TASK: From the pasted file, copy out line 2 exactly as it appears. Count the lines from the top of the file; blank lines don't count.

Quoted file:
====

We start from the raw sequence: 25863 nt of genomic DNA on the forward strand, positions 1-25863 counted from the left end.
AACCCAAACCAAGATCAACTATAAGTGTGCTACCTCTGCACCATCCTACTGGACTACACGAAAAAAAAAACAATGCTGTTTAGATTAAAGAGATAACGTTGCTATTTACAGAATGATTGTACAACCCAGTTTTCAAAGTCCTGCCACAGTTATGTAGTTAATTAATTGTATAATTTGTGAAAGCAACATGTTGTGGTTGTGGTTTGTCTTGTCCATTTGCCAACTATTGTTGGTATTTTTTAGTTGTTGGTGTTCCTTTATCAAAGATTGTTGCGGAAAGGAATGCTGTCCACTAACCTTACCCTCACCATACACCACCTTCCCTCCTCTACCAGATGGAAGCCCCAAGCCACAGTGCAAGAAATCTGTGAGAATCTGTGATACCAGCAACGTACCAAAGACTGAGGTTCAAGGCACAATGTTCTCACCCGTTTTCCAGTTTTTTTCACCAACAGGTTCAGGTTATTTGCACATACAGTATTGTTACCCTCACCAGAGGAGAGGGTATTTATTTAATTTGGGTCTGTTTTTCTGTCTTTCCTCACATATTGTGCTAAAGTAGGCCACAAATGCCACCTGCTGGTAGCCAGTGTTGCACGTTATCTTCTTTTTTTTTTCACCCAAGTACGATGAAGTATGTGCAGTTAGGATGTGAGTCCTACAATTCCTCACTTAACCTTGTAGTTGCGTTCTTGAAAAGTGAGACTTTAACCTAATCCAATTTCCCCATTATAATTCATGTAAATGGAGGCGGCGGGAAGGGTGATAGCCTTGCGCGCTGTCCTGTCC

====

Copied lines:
AACCCAAACCAAGATCAACTATAAGTGTGCTACCTCTGCACCATCCTACTGGACTACACGAAAAAAAAAACAATGCTGTTTAGATTAAAGAGATAACGTTGCTATTTACAGAATGATTGTACAACCCAGTTTTCAAAGTCCTGCCACAGTTATGTAGTTAATTAATTGTATAATTTGTGAAAGCAACATGTTGTGGTTGTGGTTTGTCTTGTCCATTTGCCAACTATTGTTGGTATTTTTTAGTTGTTGGTGTTCCTTTATCAAAGATTGTTGCGGAAAGGAATGCTGTCCACTAACCTTACCCTCACCATACACCACCTTCCCTCCTCTACCAGATGGAAGCCCCAAGCCACAGTGCAAGAAATCTGTGAGAATCTGTGATACCAGCAACGTACCAAAGACTGAGGTTCAAGGCACAATGTTCTCACCCGTTTTCCAGTTTTTTTCACCAACAGGTTCAGGTTATTTGCACATACAGTATTGTTACCCTCACCAGAGGAGAGGGTATTTATTTAATTTGGGTCTGTTTTTCTGTCTTTCCTCACATATTGTGCTAAAGTAGGCCACAAATGCCACCTGCTGGTAGCCAGTGTTGCACGTTATCTTCTTTTTTTTTTCACCCAAGTACGATGAAGTATGTGCAGTTAGGATGTGAGTCCTACAATTCCTCACTTAACCTTGTAGTTGCGTTCTTGAAAAGTGAGACTTTAACCTAATCCAATTTCCCCATTATAATTCATGTAAATGGAGGCGGCGGGAAGGGTGATAGCCTTGCGCGCTGTCCTGTCC